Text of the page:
Listening to their stories, I felt if someone had just picked up what was happening to them earlier on in their life story, maybe we could have stopped it getting to this point.
There was one girl, I remember telling me, that she was in for ongoing shoplifting and antisocial behaviour, and she had come in and then been discharged, and then she’d come back in again a few weeks later, and this kept on being repeated. In the end I asked her what was going on, and she broke down and said, every time I went home my stepfather raped me and I know he can’t get me in here. So the next time when she went out we arranged for the Princes Trust to support her and move her to a different area of the country and for her to get the support that, perhaps if we’d picked up and put in place five years before, she wouldn’t have ended up in the prison.
So when I saw this job advertised, it was twenty hours a week, I did it alongside doing a bit of work for NYAS, and I felt it was good getting in and doing some of the really early intervention work, picking things up when they are really young, to make sure they are supported and families are supported and continue that support throughout their school life.
We also do a lot of work with transition so if they had problems in primary, when they go up to secondary, the secondary school are aware. Our staff are in and out of all the schools and we can catch up with them in primary and then meet with them again in secondary school and give them that continuity.         

RL: It sounds like more prevention than cure.
Michelle: Well it tends to be both these days because a lot of other services are dropping off, and so we do some of the hands on work. We’ve all got quite different backgrounds. I have a counselling-advocacy background, but other members of the team have education-welfare backgrounds, been working at the Lighthouse Child Development Centre with families where children have additional needs like Asperger’s, Autism etc.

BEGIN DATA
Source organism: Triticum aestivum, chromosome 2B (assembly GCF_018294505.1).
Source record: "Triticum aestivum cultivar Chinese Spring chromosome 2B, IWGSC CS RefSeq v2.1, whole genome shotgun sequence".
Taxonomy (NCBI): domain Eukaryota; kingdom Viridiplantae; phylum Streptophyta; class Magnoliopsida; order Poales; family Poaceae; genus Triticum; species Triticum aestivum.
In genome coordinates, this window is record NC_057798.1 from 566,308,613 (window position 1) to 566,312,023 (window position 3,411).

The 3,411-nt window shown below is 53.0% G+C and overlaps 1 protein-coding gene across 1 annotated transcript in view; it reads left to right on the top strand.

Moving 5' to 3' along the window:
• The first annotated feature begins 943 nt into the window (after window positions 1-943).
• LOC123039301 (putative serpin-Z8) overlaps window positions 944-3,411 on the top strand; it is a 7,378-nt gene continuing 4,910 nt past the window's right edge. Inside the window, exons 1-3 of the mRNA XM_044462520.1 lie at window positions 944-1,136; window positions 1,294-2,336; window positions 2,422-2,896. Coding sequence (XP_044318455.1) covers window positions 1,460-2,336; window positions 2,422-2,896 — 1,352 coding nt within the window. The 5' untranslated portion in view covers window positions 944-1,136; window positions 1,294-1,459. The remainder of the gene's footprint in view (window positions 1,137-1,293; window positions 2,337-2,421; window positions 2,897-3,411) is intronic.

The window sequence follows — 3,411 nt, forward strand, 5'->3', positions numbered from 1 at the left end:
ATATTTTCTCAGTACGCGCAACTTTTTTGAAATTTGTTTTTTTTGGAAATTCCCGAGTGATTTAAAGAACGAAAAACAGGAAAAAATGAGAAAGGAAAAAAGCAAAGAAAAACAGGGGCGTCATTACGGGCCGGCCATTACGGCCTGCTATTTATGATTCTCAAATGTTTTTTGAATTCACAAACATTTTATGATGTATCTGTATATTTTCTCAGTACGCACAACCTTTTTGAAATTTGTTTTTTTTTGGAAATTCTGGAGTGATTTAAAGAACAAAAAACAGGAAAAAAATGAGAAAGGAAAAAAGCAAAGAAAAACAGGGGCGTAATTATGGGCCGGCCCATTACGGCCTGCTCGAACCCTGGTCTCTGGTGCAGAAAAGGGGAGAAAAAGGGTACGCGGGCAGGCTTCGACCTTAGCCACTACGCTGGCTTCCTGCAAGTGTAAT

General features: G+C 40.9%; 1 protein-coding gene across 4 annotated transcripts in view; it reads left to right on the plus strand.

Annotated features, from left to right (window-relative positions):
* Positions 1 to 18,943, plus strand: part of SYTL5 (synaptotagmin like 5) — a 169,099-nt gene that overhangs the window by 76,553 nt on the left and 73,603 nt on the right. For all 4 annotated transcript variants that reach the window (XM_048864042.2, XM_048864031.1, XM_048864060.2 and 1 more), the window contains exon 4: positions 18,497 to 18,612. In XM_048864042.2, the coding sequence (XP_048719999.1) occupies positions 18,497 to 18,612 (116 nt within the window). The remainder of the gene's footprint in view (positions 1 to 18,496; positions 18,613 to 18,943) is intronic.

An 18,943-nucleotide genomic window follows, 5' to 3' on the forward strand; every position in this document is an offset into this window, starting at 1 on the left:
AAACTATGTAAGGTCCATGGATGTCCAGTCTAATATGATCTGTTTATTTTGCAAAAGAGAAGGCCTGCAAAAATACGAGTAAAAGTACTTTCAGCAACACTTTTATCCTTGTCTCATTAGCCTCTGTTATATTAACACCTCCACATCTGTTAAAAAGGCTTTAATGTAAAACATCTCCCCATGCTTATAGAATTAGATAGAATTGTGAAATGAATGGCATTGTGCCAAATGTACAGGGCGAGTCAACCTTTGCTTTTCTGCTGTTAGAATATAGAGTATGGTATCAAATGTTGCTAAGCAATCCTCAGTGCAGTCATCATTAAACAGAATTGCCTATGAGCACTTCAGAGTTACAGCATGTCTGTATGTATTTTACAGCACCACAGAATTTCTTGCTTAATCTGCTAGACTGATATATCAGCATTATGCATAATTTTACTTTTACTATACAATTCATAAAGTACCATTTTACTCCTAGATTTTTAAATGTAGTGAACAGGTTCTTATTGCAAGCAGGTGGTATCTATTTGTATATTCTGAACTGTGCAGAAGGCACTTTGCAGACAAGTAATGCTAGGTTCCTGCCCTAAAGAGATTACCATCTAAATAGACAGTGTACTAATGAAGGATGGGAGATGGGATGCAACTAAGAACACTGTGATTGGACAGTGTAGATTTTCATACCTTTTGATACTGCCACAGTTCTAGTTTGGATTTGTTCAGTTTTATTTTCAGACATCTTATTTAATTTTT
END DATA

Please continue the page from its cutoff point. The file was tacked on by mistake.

We run various groups. Patsy who works for me is ‘Freedom’ trained; that’s a course for women who have been domestic violence victims, to help them protect themselves and keep their children safe, and break the cycle of domestic violence. We’ve tried to pull together a team with a variety of backgrounds so we can find the best one of us to do a particular piece of work, and do some hands on work with families if there is no one to signpost it on to.    

RL: Do you come under the umbrella of the school?
Michelle: We are employed by King Edmunds School at the moment, but they employ us on behalf of all of the schools and we work for the schools as a whole which work very closely together. As I said, we do work in all twenty eight of the schools, some more than others, and it’s very varied, so sometimes there’s no one at a school then suddenly three referrals at the same school perhaps.  It’s good for schools to know how they can get support and advice. We also can offer support to some of the staff in schools because sometimes staff may be going through difficult times, and so it may be a case of helping them stay in school rather than going off sick, seeing how we can support the school community.  

RL: Are you involved with providing holiday activities?
Michelle: One of my team is involved with facilitating those so that some of the families that we’ve been supporting will see we’re still visible to during the holidays. We have vouchers that we can provide that go out through the schools to some of the vulnerable families who may not otherwise be able to afford to take part. In these varied way we help the community.

As so often, after conversations like this, I tend to feel any closing comment is completely inadequate. Michelle has given us a real insight not only into the problems faced in our modern society but also the heart of those working into it. Hopefully in the months ahead we will be able to talk with others in her team and enlarge our own understanding of an area of life that, fortunately, is hidden from many of us. In the meanwhile, Michelle & team, thank you.

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Talking with Michelle Maton of Rochford Extended Services  (March 22nd 2011)
Michelle’s title is Senior Family Support Worker and she works for Rochford Extended Services, a registered charity, out of the King Edmund School. As I was led through the school to the Board Room where we talked, I couldn’t help but think that there had been a number of improvements since I was last in the school a few years or so back. It had a good feel.  Often we have had said in these pages that we could simply reproduce explanatory leaflets but personal conversation conveys much more. That is no more true than in this conversation with Michelle. Not only will you see what they do but also why they do it, and that added dimension draws us right into the struggles of modern life.
For leaflet of Extended Services please CLICK HERE